No circuits tripped but 3 bedrooms with no power! Help!

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Old 07-25-11, 03:53 PM
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No circuits tripped but 3 bedrooms with no power! Help!

Last night - the power went out, but only in 3 of my bedrooms all on the same side of the house, but no circuits were tripped. About 5 minutes later the power came back on. Today in the afternoon - the power went out again - again no circuits tripped. I flipped the circuits anyway hoping to get them back on and nothing. Not sure what to look for or what to do? Nothing unusual was on that isn't normally on in these rooms. Could this be something with a wire on the outside of the house? Have no idea what to check for or do. Any help is greatly appreciated as they are all children's bedrooms and night time is approaching!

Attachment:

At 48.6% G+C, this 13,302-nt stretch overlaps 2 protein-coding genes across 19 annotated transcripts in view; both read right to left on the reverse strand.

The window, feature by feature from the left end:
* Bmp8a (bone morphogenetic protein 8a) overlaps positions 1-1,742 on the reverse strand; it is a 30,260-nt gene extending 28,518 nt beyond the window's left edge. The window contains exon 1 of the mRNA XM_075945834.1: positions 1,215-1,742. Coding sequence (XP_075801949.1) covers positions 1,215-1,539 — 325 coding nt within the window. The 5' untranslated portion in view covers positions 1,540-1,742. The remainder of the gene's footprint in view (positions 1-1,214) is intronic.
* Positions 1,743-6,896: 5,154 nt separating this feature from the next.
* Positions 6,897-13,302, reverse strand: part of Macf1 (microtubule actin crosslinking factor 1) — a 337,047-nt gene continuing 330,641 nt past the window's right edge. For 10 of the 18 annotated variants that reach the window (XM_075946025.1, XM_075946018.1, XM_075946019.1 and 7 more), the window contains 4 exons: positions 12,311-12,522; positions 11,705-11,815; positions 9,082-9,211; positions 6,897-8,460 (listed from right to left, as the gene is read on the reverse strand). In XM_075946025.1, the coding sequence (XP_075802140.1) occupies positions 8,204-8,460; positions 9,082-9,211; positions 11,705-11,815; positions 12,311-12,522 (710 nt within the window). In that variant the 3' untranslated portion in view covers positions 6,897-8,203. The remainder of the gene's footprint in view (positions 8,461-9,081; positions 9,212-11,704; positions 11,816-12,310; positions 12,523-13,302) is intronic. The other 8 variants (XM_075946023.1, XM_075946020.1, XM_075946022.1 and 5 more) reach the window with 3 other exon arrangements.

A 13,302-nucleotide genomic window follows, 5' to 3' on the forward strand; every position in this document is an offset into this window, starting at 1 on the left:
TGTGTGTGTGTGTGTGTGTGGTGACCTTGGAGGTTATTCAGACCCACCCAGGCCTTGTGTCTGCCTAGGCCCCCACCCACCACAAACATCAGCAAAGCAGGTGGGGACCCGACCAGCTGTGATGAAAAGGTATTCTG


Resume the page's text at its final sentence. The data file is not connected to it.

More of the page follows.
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Old 07-25-11, 03:58 PM
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Do you have any 240v appliances? Do they work? Are the bed rooms on separate breakers? If so are they all odd numbered or all even numbered breakers?
 
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Old 07-25-11, 04:11 PM
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Not sure what a 240v appliance would be. The 3 bedrooms from what I can see are on the same breaker. Where would I find if they are odd or even numbered. Sorry about being so naive with this. Husband isn't home yet and am trying to figure it out on my own!
 
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Old 07-25-11, 04:16 PM